Biological monitoring of uranium exposure in south central Virginia

Shane A Wyatt, Lloyd V Reitz, Timothy R Croley, Dawn Hawkins, Elizabeth Barrett, Allen Mckeown, Nancy Powell, Angela West, Terry Hamner, Michael O Royster
2007 Journal of Exposure Science and Environmental Epidemiology  
In May 2004, two groundwater wells in Dinwiddie County, Virginia were found to have natural uranium levels either at or above the EPA recommended limit of 30 mg/l. As a result, a stop drinking water advisory was issued until a water treatment system could be installed to remove the uranium. In response to residents' concerns, and uncertainty of exposures, affected individuals were asked to participate in a voluntary epidemiological investigation of uranium uptake and 1-year uranium retention
more » ... dy. This study had two primary objectives: quantification of the uranium load on the participants, as expressed by their urine uranium concentration, and retention after 1 year of no exposure. A first-morning void urine specimen, along with survey information, was collected from 156 participants in May 2004, with a second collection occurring 12 months later of 91 participants. The samples were analyzed for uranium by ICP/MS, pH, creatinine by the Jaffe method, and RBP by LIA after both collections. A reduction of one order of magnitude for the geometric mean urine uranium concentration was observed, from 0.100 mg/g creatinine to 0.011 mg/g creatinine in 1 year. Comparatively, NHANES has reported that the geometric mean for all participants, ages 6 years and older, is 0.008 mg/g creatinine, with the 95th percentile being 0.040 mg/g creatinine. None of the second round specimens showed a urine uranium concentration higher than baseline for an individual.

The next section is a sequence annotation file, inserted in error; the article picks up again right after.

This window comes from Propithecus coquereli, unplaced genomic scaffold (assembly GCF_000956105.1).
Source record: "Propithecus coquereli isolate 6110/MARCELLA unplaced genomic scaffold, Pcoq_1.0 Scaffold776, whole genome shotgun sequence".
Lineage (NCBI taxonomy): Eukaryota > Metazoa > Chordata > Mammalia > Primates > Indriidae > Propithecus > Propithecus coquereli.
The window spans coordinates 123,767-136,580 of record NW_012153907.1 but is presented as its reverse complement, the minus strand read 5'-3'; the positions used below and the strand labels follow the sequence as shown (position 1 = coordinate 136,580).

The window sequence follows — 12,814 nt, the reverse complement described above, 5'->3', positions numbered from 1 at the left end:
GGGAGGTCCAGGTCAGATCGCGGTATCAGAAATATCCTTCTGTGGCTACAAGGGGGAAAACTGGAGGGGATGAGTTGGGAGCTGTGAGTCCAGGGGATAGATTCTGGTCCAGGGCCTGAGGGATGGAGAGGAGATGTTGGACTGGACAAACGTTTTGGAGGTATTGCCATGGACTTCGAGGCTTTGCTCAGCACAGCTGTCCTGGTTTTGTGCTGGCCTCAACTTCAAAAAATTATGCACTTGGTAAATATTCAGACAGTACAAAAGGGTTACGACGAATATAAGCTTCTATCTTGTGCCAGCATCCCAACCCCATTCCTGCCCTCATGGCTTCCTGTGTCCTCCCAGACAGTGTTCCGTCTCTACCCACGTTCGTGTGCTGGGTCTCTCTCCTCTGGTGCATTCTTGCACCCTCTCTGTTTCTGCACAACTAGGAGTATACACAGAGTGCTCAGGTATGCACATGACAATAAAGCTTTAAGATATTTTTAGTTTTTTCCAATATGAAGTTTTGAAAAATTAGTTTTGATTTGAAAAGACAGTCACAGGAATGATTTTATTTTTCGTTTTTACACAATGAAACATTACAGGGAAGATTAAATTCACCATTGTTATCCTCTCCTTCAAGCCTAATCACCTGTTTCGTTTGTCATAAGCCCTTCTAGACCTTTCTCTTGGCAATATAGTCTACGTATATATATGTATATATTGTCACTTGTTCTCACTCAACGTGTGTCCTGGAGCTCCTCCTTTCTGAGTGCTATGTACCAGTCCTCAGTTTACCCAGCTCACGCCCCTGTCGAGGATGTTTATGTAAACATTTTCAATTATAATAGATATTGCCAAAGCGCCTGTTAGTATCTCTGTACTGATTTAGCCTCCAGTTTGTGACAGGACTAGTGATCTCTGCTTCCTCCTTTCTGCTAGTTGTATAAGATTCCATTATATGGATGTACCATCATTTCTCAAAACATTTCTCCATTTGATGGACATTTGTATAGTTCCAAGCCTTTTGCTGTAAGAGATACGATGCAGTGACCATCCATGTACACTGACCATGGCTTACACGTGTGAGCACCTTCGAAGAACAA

doi:10.1038/sj.jes.7500616 pmid:17928817 fatcat:mbzf7sm7qje6laxcvgm3j6tgj4